As a result, Maghsoodi shifted the focus of his masterʼs thesis to research the scale’s factor structure and its reliability, making this the first study to systematically investigate SSF.

The research team conducted two studies where they sent the SSF survey to two predominantly white institutions. The first study garnered 243 respondents in one institution in the West and the second received a larger sample size of 413 students in another. 

After analyzing the data results, the research team concluded the SSF scale was reliable. 

“I thought that was cool because we didn’t know that for,” Ruedas-Garcia said. “We just assumed that it was valid and reliable. You can put all 17 items slash questions together, take an average score and youʼll get a general sense of how much a student feels like they belong.”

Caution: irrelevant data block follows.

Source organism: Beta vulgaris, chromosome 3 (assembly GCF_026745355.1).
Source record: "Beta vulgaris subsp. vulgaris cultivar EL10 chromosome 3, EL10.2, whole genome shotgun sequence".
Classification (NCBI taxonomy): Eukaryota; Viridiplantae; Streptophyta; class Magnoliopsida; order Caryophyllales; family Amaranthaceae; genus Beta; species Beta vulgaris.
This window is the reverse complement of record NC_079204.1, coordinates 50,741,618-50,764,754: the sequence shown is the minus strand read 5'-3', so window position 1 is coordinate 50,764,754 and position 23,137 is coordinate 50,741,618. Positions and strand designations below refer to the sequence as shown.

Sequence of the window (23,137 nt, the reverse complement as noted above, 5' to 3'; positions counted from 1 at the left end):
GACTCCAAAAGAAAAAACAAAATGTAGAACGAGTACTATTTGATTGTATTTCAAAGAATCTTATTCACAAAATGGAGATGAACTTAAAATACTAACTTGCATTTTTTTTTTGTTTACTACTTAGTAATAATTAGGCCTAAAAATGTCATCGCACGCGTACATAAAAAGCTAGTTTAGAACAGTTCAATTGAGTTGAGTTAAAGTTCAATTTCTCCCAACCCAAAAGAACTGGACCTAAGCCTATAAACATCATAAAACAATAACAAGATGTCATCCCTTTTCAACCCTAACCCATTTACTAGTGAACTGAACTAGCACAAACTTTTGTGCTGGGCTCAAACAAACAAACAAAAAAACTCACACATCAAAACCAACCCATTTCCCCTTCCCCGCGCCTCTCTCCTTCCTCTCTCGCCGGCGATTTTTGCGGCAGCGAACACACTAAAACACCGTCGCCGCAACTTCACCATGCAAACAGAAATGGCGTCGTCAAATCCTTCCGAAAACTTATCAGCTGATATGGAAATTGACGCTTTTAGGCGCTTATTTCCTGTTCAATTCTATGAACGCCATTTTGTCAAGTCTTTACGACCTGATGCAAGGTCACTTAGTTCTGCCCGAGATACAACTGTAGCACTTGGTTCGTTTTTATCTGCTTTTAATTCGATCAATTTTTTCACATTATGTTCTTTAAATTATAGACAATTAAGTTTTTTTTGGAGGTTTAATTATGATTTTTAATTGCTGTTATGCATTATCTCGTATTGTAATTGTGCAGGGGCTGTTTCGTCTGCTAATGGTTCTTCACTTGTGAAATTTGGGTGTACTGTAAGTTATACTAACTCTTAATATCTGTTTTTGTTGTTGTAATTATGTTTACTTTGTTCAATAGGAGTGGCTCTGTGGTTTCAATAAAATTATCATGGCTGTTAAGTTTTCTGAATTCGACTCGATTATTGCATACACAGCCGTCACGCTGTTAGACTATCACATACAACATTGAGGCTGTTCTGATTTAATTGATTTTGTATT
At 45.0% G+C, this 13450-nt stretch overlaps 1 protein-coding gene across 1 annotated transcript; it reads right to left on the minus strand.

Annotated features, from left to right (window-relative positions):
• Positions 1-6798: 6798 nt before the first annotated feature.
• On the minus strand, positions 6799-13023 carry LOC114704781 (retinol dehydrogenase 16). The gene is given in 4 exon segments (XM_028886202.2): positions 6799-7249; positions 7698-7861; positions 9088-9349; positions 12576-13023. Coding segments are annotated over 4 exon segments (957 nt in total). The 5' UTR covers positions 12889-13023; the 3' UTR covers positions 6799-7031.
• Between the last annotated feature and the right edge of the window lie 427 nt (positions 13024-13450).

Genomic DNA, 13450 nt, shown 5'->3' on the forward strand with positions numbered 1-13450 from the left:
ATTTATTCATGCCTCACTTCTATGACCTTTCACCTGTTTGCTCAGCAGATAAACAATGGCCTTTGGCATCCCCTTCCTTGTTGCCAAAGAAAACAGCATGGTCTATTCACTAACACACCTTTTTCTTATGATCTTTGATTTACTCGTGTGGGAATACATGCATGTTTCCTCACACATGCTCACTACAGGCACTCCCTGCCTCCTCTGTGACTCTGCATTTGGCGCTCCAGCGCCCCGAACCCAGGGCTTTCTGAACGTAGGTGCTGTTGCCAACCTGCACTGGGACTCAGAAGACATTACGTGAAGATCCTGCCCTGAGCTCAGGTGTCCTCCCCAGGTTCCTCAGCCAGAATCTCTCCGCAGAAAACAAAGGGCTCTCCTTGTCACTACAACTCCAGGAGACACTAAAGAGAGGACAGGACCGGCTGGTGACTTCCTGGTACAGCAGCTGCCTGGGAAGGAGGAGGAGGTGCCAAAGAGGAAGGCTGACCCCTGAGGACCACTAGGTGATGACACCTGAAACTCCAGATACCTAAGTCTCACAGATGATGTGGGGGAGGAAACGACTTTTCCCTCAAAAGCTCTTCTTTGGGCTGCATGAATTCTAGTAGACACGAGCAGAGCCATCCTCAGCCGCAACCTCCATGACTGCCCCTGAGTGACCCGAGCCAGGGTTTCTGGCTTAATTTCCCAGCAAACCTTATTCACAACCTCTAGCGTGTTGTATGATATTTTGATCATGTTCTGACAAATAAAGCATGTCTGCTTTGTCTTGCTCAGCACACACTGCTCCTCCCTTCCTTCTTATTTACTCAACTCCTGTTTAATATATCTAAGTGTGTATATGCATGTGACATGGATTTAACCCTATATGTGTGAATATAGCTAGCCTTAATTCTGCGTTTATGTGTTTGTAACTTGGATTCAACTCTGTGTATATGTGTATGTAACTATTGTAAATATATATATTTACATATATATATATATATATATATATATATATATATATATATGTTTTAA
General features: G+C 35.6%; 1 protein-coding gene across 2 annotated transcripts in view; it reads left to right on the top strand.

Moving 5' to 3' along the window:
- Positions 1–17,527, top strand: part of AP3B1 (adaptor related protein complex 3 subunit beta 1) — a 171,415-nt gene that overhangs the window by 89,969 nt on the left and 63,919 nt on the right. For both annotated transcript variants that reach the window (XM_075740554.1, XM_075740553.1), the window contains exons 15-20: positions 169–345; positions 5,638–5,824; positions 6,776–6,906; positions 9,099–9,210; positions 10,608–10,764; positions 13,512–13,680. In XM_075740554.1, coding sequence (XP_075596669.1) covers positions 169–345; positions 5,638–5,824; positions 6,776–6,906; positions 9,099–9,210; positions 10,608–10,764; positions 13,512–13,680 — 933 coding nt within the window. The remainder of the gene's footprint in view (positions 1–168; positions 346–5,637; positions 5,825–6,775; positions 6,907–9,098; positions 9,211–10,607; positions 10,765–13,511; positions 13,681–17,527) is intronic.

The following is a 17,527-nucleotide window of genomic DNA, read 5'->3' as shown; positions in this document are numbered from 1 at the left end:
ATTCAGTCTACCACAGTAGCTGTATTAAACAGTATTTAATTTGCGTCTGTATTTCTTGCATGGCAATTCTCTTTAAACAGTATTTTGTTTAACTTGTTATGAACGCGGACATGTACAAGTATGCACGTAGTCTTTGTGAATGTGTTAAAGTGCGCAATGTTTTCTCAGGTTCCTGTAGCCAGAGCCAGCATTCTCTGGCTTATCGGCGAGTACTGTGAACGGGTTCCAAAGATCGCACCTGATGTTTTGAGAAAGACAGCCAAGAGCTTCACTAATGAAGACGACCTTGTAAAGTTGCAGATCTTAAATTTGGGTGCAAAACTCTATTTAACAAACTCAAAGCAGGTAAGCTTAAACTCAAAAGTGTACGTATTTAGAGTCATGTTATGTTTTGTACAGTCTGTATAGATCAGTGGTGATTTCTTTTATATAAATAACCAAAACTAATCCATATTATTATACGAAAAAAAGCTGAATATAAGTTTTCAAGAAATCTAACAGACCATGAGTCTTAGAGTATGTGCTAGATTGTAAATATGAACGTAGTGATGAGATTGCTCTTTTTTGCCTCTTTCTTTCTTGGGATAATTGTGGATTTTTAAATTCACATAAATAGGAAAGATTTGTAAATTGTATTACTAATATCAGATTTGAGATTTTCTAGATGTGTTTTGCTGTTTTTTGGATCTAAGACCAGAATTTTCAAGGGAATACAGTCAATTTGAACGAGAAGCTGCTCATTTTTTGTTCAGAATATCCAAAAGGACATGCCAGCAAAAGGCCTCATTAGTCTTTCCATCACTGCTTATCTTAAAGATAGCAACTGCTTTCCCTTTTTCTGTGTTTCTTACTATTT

They had also identified four factors that influenced college belongingness. These four factors involve identification with the university, social match, feeling of social acceptance from people on campus and cultural capital.

According to Maghsoodi, cultural capital refers to the people in our lives who give individuals the skills and knowledge to help navigate various aspects of their  lives. In a college setting, these could be parents or mentors who have experienced what college is like. 

Ruedas-Garcia finds cultural capital fascinating due to how some students might not even realize they have it and how much it influences their college experience.